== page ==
SpaceX’s Falcon 9 rocket blasted off on Sunday, launching the cargo-laden Dragon capsule into orbit en route to the International Space Station for Nasa’s first privately-run supply mission.
The engine fires blazed a bright trail across the night sky over Nasa’s Kennedy Space Centre in Cape Canaveral, Florida – the site of many launches into space – after the on-time liftoff at 8.35pm (8.35am Hong Kong time).
Ten minutes later, Dragon separated from the second stage of the rocket and reached orbit, where it spread its two wing-like solar antennas.
“It’s a great evening. Dragon was inserted into a picture perfect orbit. Its solar rays deployed and it’s driving its way to station,” SpaceX president Gwynne Shotwell told reporters after the launch.
“That’s just awesome.”
— SpaceX (@SpaceX) October 8, 2012 
— SpaceX (@SpaceX) October 8, 2012 
Shotwell later noted that there was “an anomaly on engine one”, though she said she did yet not have further details, adding that the equipment was designed to overcome engine loss, and that it did not create any problems for positioning the capsule.
“We’re operational,” she said, responding to a question, “doesn’t mean we’re not going to stop learning and ensuring that these vehicles are as reliable as we can possibly make them”.
The mission – the first of 12 planned trips in the US firm’s US$1.6 billion contract with Nasa – is a milestone for American efforts to privatise the space industry, in hopes of reducing costs and spreading them among a wider group than governments alone.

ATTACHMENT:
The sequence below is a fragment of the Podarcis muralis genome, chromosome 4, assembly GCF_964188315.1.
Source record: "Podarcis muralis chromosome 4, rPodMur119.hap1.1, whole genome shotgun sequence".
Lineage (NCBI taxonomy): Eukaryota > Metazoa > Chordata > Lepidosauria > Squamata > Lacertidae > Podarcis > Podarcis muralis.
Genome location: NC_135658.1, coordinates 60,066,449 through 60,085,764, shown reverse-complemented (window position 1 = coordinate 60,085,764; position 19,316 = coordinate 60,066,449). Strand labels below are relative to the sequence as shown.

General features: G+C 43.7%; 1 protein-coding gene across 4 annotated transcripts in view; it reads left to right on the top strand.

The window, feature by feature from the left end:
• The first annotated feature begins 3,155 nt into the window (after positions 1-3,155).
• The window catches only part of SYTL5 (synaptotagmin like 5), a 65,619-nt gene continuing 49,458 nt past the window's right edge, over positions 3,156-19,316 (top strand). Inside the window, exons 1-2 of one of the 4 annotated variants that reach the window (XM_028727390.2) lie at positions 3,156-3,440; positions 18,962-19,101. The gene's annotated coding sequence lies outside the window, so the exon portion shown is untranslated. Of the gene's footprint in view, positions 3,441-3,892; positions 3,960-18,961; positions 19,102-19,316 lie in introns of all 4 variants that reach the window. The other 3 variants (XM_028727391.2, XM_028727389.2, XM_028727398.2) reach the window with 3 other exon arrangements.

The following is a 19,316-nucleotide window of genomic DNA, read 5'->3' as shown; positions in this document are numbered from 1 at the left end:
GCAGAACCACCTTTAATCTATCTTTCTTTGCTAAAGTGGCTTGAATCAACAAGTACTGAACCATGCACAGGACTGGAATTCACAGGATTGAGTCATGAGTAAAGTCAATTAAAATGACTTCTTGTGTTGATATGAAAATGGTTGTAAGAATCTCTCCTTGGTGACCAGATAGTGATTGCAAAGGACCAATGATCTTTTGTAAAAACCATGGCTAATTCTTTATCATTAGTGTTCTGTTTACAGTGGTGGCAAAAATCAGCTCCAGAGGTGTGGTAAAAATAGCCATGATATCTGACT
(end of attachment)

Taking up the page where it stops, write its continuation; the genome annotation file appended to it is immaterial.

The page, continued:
“We’re handing off to the private sector our transportation to the International Space Station so that Nasa can focus on what we do best: exploring even deeper into our solar system with missions to an asteroid and Mars on the horizon,” Nasa chief Charles Bolden said at a press conference.
“This is what I call a historic event in the annals of spaceflight,” the Nasa leader said.
“This was not something that Nasa prepared, built, bought or did anything. SpaceX as a private company and our partner produced what you saw tonight. That’s American industry at its best,” he added.
The capsule, loaded with 400kg of supplies, is set to reach the space station on Wednesday, where it will dock with the help of the orbiting outpost’s robotic arm and two of the station’s six crewmembers.
The craft will then spend 18 days there before splashing back down off the coast of southern California on October 28, carrying about 1,673 pounds of supplies, hardware and scientific tests and results.
SpaceX’s craft is the only one currently in operation that can bring cargo back to earth.
The company, owned by billionaire Paypal co-founder Elon Musk, is one of several private firms working with the US space agency to send flights to and from the space station.
Nasa has been relying on Russian spacecraft for the last year, after retiring its fleet of shuttles – but the Soyuz craft does not have room for cargo on the return flight.
The successful launch on Sunday signalled SpaceX and its equipment are getting a handle on the trip into orbit, according to aerospace consultant Jeff Foust, editor of The Space Review.
“I think this is the first time the Falcon 9 has launched on the very first attempt,” Foust said, recalling that one launch attempt for a previous mission in May had to abort just as it was meant to take off.
“Clearly they’re getting a more mature system there that is working very well,” he said from Cape Canaveral, where he observed the launch.
SpaceX’s May mission – a nearly flawless nine-day test flight to deliver cargo to the US$100 billion orbiting station – marked the first time a commercial outfit had sent its own capsule there and back.
SpaceX says it has 50 launches planned – both Nasa missions and commercial flights – representing about US$4 billion in contracts.
So far, SpaceX has only sent unmanned flights into orbit, but the company aims to send a manned flight within the next three or four years. It is under a separate contract with Nasa to refine the capsule so that it can carry a crew.